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Financial Focus

GERMANY retained a stable outlook for its top credit rating at Standard &
Poor’s just over a week after Moody’s Investors Service warned that the
nation’s AAA grade was at risk.

THE US FEDERAL Reserve moved a step closer to adding stimulus into
an economy plagued by weakening growth and a jobless rate that has
stayed at 8% or higher for more than three years. Central bankers
concluded their two-day meeting yesterday saying they “will provide
additional accommodation as needed” to bolster the expansion.

THE UK’S recession looks set to deepen even further after manufacturing
output fell in July at its fastest rate for more than three years, according to
a Markit’s PMI survey published yesterday.

US MANUFACTURING unexpectedly contracted in July for a second
month, reflecting a drop in orders that threatens to undercut a mainstay of
the recovery.

GREECE yesterday agreed €11.5bn of additional spending cuts to meet
the terms of its bailout. The additional salary, pension and benefit cuts are
certain to upset the Greek public who have put up with years of austerity.
ITALY’s Mario Monti says the Eurozone bailout fund will be given a
banking licence to help deal with the currency union’s debt crisis.

ANALYSTS expect that the Bank of England will also adopt a “wait and
see” approach when it decides on monetary policy today.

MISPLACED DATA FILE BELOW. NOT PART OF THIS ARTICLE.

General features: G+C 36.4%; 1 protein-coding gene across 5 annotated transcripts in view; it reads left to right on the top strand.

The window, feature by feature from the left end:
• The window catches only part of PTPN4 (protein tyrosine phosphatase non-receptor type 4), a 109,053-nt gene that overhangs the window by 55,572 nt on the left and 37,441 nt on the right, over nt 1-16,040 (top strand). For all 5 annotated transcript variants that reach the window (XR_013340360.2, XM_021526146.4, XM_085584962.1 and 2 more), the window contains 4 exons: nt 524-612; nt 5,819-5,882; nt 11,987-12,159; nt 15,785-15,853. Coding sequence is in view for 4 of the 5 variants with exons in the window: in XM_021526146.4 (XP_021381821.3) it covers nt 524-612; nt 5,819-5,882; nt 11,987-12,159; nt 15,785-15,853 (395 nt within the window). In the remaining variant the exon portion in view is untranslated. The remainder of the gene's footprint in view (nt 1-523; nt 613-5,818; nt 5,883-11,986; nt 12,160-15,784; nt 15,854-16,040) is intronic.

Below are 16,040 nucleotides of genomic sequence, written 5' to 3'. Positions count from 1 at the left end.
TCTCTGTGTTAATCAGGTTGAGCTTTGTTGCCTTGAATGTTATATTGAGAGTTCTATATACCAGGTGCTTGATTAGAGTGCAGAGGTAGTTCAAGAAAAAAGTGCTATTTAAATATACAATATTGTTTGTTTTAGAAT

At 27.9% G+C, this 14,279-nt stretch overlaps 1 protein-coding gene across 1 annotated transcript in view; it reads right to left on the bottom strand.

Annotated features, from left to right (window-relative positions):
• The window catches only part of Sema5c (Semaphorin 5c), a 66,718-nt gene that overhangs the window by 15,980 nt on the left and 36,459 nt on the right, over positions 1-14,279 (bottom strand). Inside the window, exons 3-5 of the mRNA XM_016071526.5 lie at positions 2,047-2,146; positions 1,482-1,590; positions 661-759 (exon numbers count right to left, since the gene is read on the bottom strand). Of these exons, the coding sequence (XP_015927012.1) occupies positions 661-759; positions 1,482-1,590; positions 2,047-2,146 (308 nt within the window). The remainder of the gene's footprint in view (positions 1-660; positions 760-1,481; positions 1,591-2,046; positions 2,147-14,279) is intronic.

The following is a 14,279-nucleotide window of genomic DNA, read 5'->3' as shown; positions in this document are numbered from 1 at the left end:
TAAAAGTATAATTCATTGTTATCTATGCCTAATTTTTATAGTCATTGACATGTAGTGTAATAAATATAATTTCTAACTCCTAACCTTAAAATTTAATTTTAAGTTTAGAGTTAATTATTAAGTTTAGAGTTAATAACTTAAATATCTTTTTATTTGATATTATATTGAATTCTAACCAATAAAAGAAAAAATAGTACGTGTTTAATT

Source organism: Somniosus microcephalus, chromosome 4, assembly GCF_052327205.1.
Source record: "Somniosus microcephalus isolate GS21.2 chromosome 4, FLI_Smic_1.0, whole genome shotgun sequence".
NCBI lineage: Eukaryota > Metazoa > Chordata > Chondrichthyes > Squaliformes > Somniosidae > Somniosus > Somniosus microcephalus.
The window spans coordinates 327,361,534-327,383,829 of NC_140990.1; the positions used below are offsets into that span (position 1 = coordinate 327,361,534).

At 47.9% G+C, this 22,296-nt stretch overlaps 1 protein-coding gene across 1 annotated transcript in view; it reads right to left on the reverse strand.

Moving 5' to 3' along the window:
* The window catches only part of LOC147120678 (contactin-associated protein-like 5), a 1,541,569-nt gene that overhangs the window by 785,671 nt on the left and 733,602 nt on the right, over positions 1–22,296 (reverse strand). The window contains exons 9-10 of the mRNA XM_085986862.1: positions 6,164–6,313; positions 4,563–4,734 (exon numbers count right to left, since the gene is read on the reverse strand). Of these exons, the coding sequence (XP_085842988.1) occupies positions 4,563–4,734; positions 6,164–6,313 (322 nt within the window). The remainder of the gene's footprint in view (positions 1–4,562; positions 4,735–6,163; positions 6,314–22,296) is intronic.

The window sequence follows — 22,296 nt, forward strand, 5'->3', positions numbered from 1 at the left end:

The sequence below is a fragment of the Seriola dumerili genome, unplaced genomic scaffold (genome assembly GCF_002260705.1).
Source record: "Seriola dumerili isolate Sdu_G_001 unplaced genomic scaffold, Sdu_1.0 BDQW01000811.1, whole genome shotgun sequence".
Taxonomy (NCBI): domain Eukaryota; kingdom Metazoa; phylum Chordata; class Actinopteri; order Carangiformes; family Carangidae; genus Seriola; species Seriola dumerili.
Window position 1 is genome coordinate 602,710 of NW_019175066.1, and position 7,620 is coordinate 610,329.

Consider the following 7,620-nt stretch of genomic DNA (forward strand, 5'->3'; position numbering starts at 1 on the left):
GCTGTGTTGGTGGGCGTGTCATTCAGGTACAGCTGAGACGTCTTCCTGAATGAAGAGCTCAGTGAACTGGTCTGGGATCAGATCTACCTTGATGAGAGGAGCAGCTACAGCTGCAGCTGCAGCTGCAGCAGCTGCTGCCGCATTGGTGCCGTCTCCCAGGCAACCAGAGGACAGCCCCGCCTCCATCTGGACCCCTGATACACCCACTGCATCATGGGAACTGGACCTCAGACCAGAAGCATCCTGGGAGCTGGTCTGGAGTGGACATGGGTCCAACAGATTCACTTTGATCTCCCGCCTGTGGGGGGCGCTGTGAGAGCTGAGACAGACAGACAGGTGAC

Markets:
FOR THE first time in more than two years, commodities, equities, bonds and the dollar posted a monthly gain, as the US
drought sent corn prices to a record and ECB President Mario Draghi’s pledge to protect the euro buoyed stocks.

THE UNDERPERFORMANCE of European stocks relative to their US counterparts may be ending, due to the current
attractive valuations and an investor belief that the ECB will win the backing of government leaders on a plan to ease the
Eurozone’s debt crisis, according to a leading analyst.

OVERNIGHT, Asian stocks swung between gains and losses and the euro rose as investors awaited a policy
announcement from the ECB after the Federal Reserve pledged more support for the US economy if necessary.
TODAY, European shares are set to open a touch higher, buoyed by expectations the ECB will deliver further stimulus to
tackle the Eurozone crisis at a meeting later in the day.

Currencies:
THE YEN weakened against most major counterparts after the IMF said it is “moderately overvalued,” easing the way for
Japan to try to weaken the currency to aid exporters.

Energy:
US-led sanctions against Iran are costing OPEC’s third-largest producer $133 million a day in lost sales without raising
global crude prices. Shipments from Iran are down 52% since the sanctions began on July 1st. Annualized, that would
cost the country about $48 billion in revenue, equivalent to 10% of its economy.

Commodities:
S&P’s GSCI Total Return Index of 24 raw materials rose 6.4% in July, the most since October. Hedge funds and other
large speculators are now holding their biggest bet on rising commodity prices since March, according to industry
specialists.

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